Bride of Christ

‘St Catherine’ by Desmond Chute
Wood engraving from Horae beatae Virginis Mariae: juxta ritum sacri ordinis praedicatorum
Ditchling [England]: Typographia S. Dominici, 1923
Syn.4.91.59(11), p. 49

At the top of this engraving of St Catherine of Siena, the artist Desmond Chute has put the letters JM and JD, which probably stand for Jesus, Mary, Joseph, and Dominic, an unusual addition to the traditional depiction of the saint holding a lily, but a reflection of the work’s origin in the Guild of St Joseph and St Dominic.

Beneath the figure Chute has written ‘Catharina sponsa Xti’ (Catherine, bride of Christ’). The Sienese saint (1347–1380) had experienced a vision in which she entered into a mystical marriage with Jesus. Rejecting both an ordinary marriage and life in a nunnery, Catherine had chosen as a young woman to become a member of the Mantellate, a lay Dominican group of women, mainly widows. She became a prolific writer of letters which became the vehicle for her preaching and ministry to people in different walks of life, whether condemned prisoners or civic leaders. Called upon to settle various disputes, she gathered round her a ‘family’ of devoted aides, including her Dominican confessor and other friars. She undertook several extended journeys to Florence, Pisa, Avignon, and Rome in attempts to reconcile different city-states and to recall the Pope to Rome. Apart from St Catherine’s many letters in Italian, her greatest work was The Dialogue, in which God calls Catherine into the ‘cell of self-knowledge’ and teaches her the depth of His loving providence. Catherine presents Christ as the bridge across which souls are drawn to God.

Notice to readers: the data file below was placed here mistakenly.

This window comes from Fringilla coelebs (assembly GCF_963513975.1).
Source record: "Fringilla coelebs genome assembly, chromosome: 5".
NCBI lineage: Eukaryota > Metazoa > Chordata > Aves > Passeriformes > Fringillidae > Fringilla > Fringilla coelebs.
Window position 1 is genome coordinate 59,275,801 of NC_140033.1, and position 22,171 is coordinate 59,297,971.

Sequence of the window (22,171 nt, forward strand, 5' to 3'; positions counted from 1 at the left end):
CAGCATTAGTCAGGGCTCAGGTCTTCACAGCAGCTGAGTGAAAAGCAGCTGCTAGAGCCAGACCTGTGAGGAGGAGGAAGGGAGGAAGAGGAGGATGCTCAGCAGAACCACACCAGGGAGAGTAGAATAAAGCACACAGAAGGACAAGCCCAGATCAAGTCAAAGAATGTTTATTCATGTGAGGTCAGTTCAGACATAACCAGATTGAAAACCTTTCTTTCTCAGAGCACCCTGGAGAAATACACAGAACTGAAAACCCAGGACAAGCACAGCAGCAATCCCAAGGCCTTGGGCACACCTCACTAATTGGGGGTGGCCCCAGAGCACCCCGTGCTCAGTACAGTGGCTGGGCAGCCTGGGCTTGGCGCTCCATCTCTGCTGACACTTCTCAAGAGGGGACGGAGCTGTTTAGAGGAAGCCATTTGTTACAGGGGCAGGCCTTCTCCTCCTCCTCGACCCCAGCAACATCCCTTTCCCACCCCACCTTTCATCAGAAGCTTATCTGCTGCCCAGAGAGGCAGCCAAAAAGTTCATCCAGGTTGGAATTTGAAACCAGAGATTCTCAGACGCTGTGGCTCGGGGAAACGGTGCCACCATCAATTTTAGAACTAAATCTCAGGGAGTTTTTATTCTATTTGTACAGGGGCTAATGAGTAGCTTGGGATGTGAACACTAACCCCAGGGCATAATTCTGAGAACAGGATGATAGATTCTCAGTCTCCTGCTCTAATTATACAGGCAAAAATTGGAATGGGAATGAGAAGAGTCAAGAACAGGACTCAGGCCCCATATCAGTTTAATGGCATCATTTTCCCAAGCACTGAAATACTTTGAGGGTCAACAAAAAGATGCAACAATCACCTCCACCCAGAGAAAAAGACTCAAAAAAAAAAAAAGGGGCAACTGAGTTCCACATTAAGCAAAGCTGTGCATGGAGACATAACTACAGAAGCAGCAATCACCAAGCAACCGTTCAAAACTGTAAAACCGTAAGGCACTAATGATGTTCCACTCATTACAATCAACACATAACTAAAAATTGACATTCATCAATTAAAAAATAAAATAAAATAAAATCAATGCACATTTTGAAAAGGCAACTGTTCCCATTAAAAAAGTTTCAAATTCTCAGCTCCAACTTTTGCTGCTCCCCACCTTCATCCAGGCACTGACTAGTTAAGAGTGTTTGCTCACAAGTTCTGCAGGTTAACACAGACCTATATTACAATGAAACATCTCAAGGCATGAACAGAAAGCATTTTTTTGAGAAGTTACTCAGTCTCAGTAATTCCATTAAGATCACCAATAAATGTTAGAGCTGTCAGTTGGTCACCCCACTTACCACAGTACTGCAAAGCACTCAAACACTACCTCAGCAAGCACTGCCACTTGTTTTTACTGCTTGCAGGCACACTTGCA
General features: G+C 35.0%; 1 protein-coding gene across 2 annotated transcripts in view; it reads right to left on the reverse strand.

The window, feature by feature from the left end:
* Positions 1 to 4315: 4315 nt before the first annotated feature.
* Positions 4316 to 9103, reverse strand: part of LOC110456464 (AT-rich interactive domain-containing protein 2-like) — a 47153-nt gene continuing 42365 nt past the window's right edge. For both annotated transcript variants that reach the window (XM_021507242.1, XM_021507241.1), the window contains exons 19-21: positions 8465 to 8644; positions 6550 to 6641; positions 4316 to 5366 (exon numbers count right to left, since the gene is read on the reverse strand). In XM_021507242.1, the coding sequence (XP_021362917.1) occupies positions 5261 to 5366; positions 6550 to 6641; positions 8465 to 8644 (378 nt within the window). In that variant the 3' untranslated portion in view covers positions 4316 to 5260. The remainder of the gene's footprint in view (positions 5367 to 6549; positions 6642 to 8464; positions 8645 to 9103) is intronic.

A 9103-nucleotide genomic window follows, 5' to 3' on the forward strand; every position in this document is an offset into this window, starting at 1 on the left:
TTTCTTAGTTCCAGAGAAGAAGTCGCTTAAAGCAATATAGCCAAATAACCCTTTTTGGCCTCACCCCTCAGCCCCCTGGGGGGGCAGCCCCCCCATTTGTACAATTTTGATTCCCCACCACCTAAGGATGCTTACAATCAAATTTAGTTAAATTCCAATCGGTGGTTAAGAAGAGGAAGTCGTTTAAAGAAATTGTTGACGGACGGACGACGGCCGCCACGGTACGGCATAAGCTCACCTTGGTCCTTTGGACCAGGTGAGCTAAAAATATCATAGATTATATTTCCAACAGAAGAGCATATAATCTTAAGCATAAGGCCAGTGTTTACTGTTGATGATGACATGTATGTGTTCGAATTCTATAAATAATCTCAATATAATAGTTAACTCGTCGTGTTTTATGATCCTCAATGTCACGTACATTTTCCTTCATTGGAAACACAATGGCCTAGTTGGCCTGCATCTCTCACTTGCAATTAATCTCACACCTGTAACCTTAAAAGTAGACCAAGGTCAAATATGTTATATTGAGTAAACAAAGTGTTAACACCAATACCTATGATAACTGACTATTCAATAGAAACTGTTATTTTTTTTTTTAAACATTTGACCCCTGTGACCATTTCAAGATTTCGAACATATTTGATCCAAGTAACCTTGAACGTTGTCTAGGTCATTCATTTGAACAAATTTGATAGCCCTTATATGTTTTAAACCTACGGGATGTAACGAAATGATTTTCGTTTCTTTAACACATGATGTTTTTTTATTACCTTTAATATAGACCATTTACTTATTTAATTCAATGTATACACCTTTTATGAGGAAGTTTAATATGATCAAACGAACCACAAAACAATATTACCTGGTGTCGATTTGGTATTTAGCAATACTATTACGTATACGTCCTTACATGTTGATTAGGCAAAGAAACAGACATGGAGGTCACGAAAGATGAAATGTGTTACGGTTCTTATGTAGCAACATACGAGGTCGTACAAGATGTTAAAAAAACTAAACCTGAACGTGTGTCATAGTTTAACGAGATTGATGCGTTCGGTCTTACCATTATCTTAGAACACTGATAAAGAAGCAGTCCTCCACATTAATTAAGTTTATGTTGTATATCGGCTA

In 1921 Desmond Chute left Ditchling to study for the priesthood at Fribourg. Ordained at Downside Abbey in 1927, he spent most of his subsequent life at Rapallo in Italy, where numerous Dominican friars, as well as writers and artists including Ezra Pound, enjoyed his hospitality. At his death in 1957, he was buried in the Dominican habit as a Tertiary (Lay Dominican).

Every effort has been made to contact the estate of Desmond Chute before reproduction of this image. A representative of the estate is invited to contact the exhibition organisers.

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